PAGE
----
Let’s face it: Most people apart from accountants don’t like to think about creating a budget. Yet when building retirement plans with our clients, we can’t help without knowing how much they plan to spend after they stop working.
In our AGILE method, the A phase is the first step—taking an inventory of assets to develop a net worth statement. Step two is helping the client determine how much they spend now, which serves as a template for creating a unique retirement spending plan.
Notice that we said spending plan and not budget. There is a difference between these two concepts.
Budgets are restrictive. The point of a budget is to limit categories of spending. We’ve seen that the restrictive nature of budgeting, as well as the fact that it can be complicated and time-consuming, causes people to give up.
Yet everyone needs a way to keep finances on track, especially when planning for (or living in) retirement. That’s why we advocate creating a spending plan. A spending plan helps to ensure our clients can fund their priorities, while giving them freedom to do what they want with the rest.
A spending plan isn’t final or permanent. It changes as our clients move through the five phases of retirement, evolving along with their priorities and goals. A spending plan is more of a roadmap than a rulebook. Detours may be required; the destination might even change. The spending plan serves as a guide, helping the client determine where their money goes each month and providing peace of mind that they’re living within their means.
How to make a spending plan
When creating a spending plan, start by covering your priorities. For many people, this includes housing, utilities, transportation, food, and any other essentials.
Next, consider spending for flexible areas, such as entertainment, recreation, dining, and travel. You’re trying to allocate general categories, not account for every penny spent.
When determining a total amount for the plan, it’s best to review current after-tax spending—a good predictor of how your spending will look in retirement. We suggest using take-home pay for anyone still working, which already excludes payroll taxes (including Social Security and Medicare) and retirement savings (like 401(k) or 403(b) contributions). This provides a good picture of available monthly income.
The next step is to look ahead at retirement. Subtract any expenses that will be eliminated or reduced. Examples could include mortgage payments if your home will be paid for and college expenses if children have graduated. Then add any expenses that might increase in retirement, such as travel or leisure activities.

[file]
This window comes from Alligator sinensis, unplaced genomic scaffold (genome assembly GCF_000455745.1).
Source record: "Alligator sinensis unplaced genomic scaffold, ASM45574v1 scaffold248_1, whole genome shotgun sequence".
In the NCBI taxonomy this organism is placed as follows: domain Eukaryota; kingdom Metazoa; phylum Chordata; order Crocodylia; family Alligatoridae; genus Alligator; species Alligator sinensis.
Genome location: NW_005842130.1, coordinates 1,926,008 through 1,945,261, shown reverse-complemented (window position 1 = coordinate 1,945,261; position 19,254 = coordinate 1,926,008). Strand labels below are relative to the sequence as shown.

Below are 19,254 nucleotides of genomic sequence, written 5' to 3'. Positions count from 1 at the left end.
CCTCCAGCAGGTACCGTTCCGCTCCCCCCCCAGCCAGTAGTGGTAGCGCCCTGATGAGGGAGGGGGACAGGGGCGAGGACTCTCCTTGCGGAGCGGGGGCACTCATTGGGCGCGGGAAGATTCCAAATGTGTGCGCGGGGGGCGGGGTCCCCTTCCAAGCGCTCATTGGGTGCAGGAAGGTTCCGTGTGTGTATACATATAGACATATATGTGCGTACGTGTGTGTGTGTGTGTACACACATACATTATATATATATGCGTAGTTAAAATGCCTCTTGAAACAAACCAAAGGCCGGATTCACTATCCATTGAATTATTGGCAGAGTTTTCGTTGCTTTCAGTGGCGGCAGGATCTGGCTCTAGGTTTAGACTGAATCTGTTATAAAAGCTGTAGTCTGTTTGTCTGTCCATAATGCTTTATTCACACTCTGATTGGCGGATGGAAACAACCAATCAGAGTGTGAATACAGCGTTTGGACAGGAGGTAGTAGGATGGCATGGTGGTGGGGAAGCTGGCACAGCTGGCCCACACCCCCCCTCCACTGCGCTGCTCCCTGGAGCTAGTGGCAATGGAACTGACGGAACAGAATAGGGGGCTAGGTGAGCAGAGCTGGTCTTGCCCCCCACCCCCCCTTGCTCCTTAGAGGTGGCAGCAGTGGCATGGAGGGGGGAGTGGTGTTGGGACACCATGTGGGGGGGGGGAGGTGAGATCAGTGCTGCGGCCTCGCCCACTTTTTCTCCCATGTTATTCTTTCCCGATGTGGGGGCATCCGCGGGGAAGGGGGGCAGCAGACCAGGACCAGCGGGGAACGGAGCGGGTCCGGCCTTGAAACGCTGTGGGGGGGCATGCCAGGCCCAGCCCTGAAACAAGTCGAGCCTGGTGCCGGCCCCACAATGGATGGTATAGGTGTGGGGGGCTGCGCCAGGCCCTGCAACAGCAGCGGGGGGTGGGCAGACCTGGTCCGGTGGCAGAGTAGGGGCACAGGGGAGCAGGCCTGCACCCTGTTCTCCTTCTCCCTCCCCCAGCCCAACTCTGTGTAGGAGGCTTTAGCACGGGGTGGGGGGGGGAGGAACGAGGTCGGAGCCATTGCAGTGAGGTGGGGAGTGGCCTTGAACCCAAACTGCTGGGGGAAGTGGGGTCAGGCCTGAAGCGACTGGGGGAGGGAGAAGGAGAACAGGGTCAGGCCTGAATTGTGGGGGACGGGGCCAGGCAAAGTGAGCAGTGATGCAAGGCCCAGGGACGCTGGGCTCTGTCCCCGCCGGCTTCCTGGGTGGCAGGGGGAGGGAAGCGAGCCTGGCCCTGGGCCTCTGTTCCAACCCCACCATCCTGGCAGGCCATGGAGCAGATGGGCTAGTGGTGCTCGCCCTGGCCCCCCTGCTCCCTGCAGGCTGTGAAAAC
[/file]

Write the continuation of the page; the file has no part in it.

Finally, subtract all income taxes, including federal, state, and local. (If you are using take-home pay as a starting point, taxes will already be subtracted.) Why remove income taxes? Taxes in retirement depend on the source and taxability of your funds, which is typically different from wages. An adviser can help you project tax liability and plan withholdings based on your expected sources of income.
Another way to plan is to consider different spending amounts for different time periods of retirement. Consider these phases:
- Early retirement (ages 62–72): the “On-the-go Years” of good health and travel, which can increase spending
- Mid retirement (ages 72–84): the “Slow down Years” of health concerns and less travel, which can decrease spending
- Late retirement (ages 84 and up): the “Aging-in-place Years” of health complications, which can impact spending
One way to understand how much you’re spending in different categories is to charge all your regular expenditures to a credit card for one to two months. Most credit card companies offer a summary of charges via an online portal or app. Having a comprehensive breakdown of expenses by category (e.g., groceries, dining, utilities, subscriptions, etc.) can help you uncover opportunities to adjust your spending plan.
We advise living on your projected spending plan for an entire year before retiring. This serves as a good trial run to determine whether the plan is realistic or needs to be adjusted.
- Everyone needs a way to keep finances on track, especially when planning for retirement.
- Spending plans are proactive, whereas budgets can be more reactive.
- Current spending is often a good predictor of what retirement spending might look like.